Background: Despite the high prevalence of viral hepatic cirrhosis all over the world, the
characteristic motor features of related Parkinsonism (extrapyramidal manifestations) are not well described.
The current study aimed to characterize such disorder in a sample of Egyptian patients with
chronic viral liver disease (CLD), and their clinical correlates.
Methods: Ninety-six (96) patients with CLD were examined for the presence of extrapyramidal signs.
Parkinsonism was assessed using the UPDRS-III scale and its sub scores. Ataxia and dystonia were
also assessed by related scales. Patients with Parkinsonism were compared to other patients and correlations
with clinical features of CLD were done.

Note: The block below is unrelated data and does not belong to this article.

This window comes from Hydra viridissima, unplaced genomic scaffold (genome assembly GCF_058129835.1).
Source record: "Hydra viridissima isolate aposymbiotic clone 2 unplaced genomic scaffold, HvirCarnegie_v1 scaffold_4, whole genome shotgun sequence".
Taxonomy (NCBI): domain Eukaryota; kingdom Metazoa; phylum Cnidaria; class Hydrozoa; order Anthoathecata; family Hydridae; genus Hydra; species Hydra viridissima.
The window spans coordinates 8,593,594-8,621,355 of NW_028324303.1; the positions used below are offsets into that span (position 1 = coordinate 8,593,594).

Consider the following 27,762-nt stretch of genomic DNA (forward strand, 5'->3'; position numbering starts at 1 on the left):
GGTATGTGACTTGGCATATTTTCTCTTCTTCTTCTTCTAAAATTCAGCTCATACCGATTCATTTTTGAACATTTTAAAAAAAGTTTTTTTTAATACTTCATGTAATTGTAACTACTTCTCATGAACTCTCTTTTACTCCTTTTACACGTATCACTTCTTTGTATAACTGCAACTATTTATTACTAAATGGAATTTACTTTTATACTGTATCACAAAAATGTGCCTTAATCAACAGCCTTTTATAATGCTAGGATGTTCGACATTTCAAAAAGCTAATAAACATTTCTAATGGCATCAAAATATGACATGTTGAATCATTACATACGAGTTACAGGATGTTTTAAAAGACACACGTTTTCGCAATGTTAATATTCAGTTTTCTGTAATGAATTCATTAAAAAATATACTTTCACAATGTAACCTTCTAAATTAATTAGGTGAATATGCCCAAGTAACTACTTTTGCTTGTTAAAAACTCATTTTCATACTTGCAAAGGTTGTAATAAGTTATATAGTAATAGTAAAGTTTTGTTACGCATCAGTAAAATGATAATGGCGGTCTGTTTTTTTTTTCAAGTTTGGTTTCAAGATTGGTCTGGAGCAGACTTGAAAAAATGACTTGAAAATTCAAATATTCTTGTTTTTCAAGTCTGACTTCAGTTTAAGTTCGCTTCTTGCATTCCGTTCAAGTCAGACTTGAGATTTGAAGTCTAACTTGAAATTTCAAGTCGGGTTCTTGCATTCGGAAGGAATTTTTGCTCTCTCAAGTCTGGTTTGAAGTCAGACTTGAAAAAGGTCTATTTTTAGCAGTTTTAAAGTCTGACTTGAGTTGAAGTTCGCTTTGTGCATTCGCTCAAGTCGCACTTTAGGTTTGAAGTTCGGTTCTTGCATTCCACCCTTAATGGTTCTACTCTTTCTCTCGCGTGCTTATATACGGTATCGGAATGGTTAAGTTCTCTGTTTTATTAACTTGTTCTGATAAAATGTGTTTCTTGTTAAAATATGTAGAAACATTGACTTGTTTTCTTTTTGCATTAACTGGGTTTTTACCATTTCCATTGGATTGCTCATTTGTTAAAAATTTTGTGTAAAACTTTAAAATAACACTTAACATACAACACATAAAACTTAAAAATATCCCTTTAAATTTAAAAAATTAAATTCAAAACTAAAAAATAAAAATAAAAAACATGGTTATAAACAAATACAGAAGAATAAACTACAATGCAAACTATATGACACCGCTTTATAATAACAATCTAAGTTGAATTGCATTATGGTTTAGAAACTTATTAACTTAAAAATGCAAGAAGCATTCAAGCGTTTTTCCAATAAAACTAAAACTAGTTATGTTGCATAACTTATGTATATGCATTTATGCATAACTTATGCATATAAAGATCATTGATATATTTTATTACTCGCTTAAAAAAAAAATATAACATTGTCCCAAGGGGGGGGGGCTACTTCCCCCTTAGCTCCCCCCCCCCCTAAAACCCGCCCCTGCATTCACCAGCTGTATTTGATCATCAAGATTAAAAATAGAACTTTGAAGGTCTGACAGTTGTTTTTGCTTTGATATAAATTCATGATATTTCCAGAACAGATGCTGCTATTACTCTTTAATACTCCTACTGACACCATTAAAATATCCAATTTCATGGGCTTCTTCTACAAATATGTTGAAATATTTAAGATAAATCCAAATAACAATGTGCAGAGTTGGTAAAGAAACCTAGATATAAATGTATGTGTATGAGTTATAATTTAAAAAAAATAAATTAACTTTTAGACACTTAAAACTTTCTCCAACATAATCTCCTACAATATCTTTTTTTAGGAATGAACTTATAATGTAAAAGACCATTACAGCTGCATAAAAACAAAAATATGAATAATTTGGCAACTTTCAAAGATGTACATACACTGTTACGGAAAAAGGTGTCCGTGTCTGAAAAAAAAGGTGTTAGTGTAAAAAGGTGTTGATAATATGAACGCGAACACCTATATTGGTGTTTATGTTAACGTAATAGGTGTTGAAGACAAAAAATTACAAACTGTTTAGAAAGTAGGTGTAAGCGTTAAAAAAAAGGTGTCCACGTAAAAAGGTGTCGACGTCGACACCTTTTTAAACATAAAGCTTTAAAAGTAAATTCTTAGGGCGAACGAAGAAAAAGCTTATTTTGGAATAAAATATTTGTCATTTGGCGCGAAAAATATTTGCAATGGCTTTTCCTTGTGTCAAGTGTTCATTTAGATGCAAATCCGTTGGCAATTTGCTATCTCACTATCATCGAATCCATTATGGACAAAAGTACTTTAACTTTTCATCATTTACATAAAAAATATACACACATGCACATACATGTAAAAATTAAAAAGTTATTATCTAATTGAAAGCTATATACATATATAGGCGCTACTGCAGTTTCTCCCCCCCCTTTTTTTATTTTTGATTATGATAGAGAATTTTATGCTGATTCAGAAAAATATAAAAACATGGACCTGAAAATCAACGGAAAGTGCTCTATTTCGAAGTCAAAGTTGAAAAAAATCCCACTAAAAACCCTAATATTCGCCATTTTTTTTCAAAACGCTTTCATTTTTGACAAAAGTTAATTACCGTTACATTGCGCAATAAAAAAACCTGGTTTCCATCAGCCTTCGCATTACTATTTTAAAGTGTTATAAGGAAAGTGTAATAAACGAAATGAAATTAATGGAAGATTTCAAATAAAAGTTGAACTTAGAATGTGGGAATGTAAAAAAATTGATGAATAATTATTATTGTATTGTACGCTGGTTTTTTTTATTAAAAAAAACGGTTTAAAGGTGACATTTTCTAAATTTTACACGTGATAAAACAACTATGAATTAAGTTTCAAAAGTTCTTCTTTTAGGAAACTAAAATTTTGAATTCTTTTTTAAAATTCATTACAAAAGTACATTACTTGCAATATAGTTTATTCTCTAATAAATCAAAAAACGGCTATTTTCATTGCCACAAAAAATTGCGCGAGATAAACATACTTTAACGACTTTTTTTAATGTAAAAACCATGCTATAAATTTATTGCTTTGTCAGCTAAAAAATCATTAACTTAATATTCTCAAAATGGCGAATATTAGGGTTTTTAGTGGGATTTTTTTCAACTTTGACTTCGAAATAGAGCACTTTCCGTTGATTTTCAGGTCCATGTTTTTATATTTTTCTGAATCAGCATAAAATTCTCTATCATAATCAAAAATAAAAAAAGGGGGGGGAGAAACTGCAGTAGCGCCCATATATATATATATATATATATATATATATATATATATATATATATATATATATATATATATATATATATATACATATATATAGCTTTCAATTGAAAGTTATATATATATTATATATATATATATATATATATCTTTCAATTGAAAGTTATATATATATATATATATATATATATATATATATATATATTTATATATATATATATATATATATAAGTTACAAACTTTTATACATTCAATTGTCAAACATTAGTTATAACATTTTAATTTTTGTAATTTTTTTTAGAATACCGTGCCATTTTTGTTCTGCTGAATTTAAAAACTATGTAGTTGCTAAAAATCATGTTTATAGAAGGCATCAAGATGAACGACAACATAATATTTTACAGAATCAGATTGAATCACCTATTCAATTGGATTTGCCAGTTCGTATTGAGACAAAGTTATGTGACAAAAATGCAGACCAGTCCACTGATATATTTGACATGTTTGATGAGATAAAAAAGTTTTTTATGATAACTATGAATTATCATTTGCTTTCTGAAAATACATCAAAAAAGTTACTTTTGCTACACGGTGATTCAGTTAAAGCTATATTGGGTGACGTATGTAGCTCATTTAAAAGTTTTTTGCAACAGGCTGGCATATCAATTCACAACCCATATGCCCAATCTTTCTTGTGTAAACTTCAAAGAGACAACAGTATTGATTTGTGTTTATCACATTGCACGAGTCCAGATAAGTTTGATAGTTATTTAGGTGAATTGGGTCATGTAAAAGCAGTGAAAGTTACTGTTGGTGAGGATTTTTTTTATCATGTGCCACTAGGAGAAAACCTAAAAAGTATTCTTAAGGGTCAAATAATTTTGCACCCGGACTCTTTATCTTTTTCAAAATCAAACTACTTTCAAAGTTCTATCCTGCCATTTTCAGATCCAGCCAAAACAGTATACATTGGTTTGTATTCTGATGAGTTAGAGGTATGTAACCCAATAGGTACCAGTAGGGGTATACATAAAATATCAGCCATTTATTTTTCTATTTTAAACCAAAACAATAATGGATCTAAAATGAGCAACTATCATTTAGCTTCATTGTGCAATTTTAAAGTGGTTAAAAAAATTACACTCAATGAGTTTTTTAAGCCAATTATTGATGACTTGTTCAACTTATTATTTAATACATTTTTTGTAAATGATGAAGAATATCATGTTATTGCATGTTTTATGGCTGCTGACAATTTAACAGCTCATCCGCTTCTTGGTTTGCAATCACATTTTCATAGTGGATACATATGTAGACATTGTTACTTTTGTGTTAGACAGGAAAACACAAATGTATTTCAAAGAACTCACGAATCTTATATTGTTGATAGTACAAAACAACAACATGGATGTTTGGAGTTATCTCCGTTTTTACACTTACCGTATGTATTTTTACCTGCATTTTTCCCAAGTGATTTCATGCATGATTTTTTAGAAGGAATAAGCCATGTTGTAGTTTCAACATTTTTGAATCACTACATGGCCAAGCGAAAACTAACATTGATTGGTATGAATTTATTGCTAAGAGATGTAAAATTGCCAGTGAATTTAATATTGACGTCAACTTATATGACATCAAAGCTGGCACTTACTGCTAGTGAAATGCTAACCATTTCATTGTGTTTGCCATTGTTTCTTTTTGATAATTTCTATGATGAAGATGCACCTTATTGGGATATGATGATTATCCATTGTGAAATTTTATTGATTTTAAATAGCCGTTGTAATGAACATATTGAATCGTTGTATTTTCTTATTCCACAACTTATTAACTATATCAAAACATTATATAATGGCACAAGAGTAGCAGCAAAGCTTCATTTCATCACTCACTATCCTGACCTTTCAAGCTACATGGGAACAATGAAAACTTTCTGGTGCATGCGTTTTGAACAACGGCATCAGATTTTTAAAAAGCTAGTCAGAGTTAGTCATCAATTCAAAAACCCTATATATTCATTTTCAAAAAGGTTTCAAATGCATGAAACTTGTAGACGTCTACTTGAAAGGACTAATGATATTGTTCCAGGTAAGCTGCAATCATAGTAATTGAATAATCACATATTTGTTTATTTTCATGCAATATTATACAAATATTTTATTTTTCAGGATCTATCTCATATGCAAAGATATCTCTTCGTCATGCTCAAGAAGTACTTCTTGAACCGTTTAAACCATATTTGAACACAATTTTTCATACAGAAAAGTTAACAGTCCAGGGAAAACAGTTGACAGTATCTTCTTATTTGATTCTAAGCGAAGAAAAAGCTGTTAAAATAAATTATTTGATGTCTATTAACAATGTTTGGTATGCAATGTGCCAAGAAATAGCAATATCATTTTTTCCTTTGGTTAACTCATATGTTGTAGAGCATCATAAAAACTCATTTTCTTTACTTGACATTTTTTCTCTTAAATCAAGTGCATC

Results: The clinical diagnosis of extrapyramidal manifestations was justified in 57 patients (59.4%)
with predominant akinetic rigid syndrome (ARS) (87.7%). Bradykinesia and axial features were the
most frequent signs (89.5% and 70.2%, respectively). 38.6% of patients had postural tremors, whereas
only 3.5% had rest tremors. Gait and postural abnormalities were detected in 38.6% and 36.8% respectively.
Parkinsonism was associated with advanced hepatic cirrhosis (p=0.02) and increased episodes
of hepatic encephalopathy (HE) (p=0.006). Severity of parkinsonian features was correlated to
patients' age, age of onset of CLD and rapid progression, while impaired speech and gait were rather
correlated to a number of episodes of HE.
Conclusion: Advanced viral cirrhosis is associated with high prevalence of parkinsonism that is characterized
by symmetrical ARS with frequent axial features, postural tremor, gait and postural impairment.
Severity of these signs is correlated to age, age of onset, rapid progression and frequency of HE.